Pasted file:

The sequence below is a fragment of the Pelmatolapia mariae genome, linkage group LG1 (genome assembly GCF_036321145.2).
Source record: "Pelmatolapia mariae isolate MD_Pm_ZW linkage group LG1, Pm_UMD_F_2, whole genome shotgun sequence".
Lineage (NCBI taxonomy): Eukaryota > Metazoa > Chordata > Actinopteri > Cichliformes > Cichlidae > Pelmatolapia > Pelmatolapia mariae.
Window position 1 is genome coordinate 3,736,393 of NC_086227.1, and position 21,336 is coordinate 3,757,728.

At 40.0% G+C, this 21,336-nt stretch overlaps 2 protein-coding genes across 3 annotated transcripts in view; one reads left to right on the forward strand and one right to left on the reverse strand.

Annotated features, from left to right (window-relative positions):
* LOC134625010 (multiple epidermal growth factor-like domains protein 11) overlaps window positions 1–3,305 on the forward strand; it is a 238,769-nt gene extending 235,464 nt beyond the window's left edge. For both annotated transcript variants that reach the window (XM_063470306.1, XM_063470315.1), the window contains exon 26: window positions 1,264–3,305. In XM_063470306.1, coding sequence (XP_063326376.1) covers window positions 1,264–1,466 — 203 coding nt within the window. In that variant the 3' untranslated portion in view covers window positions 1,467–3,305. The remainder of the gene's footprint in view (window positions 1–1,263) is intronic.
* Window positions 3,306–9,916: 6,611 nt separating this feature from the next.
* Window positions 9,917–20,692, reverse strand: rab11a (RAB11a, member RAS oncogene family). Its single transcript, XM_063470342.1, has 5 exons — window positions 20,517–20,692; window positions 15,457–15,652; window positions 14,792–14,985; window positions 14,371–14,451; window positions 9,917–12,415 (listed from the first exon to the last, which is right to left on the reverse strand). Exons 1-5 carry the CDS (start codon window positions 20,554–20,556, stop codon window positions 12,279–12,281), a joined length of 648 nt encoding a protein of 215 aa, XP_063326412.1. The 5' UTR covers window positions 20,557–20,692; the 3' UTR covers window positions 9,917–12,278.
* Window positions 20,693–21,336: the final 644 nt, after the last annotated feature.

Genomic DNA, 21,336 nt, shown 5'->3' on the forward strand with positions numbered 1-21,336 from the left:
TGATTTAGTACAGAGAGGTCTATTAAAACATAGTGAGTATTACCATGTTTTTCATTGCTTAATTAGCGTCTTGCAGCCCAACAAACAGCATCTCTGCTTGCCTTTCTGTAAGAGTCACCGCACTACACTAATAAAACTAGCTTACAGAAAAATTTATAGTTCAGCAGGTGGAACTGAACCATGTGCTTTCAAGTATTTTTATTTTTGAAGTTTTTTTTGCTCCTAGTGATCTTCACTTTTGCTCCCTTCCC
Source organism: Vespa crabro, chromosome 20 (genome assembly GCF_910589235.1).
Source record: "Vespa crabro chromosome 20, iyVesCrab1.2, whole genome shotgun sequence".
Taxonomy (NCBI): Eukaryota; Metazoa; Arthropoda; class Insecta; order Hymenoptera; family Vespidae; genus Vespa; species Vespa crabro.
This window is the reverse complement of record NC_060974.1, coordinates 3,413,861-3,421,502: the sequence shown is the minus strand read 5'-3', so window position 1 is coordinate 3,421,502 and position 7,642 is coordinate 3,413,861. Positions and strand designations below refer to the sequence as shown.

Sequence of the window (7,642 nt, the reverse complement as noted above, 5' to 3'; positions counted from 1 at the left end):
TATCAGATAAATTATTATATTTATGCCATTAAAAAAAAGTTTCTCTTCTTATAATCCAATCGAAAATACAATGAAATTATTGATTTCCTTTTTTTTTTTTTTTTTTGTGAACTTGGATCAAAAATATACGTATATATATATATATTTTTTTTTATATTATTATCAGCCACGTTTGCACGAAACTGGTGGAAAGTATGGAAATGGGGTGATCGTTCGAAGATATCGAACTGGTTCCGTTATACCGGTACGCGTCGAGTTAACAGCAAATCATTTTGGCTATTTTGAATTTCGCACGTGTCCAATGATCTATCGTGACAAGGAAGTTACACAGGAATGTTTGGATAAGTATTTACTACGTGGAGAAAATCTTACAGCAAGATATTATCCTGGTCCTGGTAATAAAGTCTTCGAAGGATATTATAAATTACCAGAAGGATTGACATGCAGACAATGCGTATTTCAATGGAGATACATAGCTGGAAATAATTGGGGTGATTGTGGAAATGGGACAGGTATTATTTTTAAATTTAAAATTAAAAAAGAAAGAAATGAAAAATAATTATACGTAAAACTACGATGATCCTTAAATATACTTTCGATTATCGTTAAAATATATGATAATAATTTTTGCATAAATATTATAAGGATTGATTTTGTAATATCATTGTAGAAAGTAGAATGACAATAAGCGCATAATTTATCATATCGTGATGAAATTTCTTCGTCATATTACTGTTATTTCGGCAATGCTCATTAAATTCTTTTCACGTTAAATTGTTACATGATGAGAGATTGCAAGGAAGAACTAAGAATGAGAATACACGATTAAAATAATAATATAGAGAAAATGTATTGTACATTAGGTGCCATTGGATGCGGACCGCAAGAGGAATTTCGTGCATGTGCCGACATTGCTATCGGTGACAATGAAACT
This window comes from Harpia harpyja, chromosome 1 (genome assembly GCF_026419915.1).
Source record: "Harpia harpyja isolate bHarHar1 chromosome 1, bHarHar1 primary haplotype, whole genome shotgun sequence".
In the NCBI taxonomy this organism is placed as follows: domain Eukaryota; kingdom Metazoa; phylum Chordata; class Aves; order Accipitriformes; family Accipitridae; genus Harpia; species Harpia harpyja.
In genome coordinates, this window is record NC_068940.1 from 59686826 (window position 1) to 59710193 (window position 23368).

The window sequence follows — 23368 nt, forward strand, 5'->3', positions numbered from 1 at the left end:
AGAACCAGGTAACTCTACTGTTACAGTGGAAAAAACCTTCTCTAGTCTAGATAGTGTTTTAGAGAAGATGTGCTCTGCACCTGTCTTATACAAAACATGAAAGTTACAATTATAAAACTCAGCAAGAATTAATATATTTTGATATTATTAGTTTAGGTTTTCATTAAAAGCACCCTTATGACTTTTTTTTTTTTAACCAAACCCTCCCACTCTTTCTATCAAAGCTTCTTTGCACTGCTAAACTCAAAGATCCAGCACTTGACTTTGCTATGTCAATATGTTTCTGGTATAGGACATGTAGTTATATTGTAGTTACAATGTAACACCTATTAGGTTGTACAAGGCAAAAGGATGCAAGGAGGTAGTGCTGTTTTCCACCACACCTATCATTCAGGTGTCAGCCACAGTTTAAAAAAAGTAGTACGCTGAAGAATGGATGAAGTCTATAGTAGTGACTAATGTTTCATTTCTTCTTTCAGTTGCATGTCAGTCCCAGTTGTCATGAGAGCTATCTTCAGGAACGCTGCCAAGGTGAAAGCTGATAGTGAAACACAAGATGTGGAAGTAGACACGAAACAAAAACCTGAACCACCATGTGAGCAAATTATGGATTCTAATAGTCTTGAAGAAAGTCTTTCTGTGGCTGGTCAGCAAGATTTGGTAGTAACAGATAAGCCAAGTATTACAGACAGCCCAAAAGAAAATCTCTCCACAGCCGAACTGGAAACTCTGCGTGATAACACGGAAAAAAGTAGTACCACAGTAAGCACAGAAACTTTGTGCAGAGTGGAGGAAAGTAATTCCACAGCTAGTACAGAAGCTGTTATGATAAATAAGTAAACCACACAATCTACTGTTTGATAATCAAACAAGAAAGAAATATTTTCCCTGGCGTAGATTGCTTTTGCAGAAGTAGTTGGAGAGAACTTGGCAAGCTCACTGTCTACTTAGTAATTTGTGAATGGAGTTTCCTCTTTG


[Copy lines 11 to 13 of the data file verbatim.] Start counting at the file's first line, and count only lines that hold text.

Genomic DNA, 21,336 nt, shown 5'->3' on the forward strand with positions numbered 1-21,336 from the left:
TGATTTAGTACAGAGAGGTCTATTAAAACATAGTGAGTATTACCATGTTTTTCATTGCTTAATTAGCGTCTTGCAGCCCAACAAACAGCATCTCTGCTTGCCTTTCTGTAAGAGTCACCGCACTACACTAATAAAACTAGCTTACAGAAAAATTTATAGTTCAGCAGGTGGAACTGAACCATGTGCTTTCAAGTATTTTTATTTTTGAAGTTTTTTTTGCTCCTAGTGATCTTCACTTTTGCTCCCTTCCC
Source organism: Vespa crabro, chromosome 20 (genome assembly GCF_910589235.1).